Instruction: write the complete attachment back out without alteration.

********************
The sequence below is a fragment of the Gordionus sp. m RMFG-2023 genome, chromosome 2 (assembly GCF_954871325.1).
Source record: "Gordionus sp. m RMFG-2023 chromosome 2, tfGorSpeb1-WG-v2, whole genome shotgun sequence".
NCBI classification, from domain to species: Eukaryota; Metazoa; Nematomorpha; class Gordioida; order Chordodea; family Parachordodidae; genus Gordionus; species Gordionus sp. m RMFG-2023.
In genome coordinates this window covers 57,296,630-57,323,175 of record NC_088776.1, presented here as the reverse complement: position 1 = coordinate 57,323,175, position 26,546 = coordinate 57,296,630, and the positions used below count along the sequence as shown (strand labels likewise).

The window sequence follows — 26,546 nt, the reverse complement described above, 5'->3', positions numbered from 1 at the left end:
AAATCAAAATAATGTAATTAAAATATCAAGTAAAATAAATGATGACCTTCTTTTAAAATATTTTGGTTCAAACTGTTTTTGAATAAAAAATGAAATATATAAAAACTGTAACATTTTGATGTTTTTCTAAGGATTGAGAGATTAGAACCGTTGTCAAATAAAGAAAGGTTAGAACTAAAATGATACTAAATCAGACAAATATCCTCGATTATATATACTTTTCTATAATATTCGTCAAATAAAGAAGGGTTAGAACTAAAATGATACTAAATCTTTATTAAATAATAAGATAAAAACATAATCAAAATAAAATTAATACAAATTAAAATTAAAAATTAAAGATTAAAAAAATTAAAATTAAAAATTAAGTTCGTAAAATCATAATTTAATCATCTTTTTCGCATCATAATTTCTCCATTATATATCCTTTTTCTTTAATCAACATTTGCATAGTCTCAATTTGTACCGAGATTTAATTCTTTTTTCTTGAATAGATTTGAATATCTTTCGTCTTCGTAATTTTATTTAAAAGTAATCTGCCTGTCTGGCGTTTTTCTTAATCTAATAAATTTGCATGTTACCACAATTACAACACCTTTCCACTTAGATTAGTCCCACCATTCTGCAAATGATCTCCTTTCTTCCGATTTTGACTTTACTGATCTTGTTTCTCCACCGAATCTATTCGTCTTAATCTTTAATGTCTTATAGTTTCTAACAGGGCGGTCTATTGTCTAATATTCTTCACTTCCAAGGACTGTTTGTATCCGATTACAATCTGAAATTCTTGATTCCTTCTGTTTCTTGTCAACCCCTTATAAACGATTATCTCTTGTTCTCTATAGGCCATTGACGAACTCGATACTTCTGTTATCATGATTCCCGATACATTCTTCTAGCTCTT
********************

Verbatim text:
The sequence below is a fragment of the Gordionus sp. m RMFG-2023 genome, chromosome 2 (assembly GCF_954871325.1).
Source record: "Gordionus sp. m RMFG-2023 chromosome 2, tfGorSpeb1-WG-v2, whole genome shotgun sequence".
NCBI classification, from domain to species: Eukaryota; Metazoa; Nematomorpha; class Gordioida; order Chordodea; family Parachordodidae; genus Gordionus; species Gordionus sp. m RMFG-2023.
In genome coordinates this window covers 57,296,630-57,323,175 of record NC_088776.1, presented here as the reverse complement: position 1 = coordinate 57,323,175, position 26,546 = coordinate 57,296,630, and the positions used below count along the sequence as shown (strand labels likewise).

The window sequence follows — 26,546 nt, the reverse complement described above, 5'->3', positions numbered from 1 at the left end:
AAATCAAAATAATGTAATTAAAATATCAAGTAAAATAAATGATGACCTTCTTTTAAAATATTTTGGTTCAAACTGTTTTTGAATAAAAAATGAAATATATAAAAACTGTAACATTTTGATGTTTTTCTAAGGATTGAGAGATTAGAACCGTTGTCAAATAAAGAAAGGTTAGAACTAAAATGATACTAAATCAGACAAATATCCTCGATTATATATACTTTTCTATAATATTCGTCAAATAAAGAAGGGTTAGAACTAAAATGATACTAAATCTTTATTAAATAATAAGATAAAAACATAATCAAAATAAAATTAATACAAATTAAAATTAAAAATTAAAGATTAAAAAAATTAAAATTAAAAATTAAGTTCGTAAAATCATAATTTAATCATCTTTTTCGCATCATAATTTCTCCATTATATATCCTTTTTCTTTAATCAACATTTGCATAGTCTCAATTTGTACCGAGATTTAATTCTTTTTTCTTGAATAGATTTGAATATCTTTCGTCTTCGTAATTTTATTTAAAAGTAATCTGCCTGTCTGGCGTTTTTCTTAATCTAATAAATTTGCATGTTACCACAATTACAACACCTTTCCACTTAGATTAGTCCCACCATTCTGCAAATGATCTCCTTTCTTCCGATTTTGACTTTACTGATCTTGTTTCTCCACCGAATCTATTCGTCTTAATCTTTAATGTCTTATAGTTTCTAACAGGGCGGTCTATTGTCTAATATTCTTCACTTCCAAGGACTGTTTGTATCCGATTACAATCTGAAATTCTTGATTCCTTCTGTTTCTTGTCAACCCCTTATAAACGATTATCTCTTGTTCTCTATAGGCCATTGACGAACTCGATACTTCTGTTATCATGATTCCCGATACATTCTTCTAGCTCTT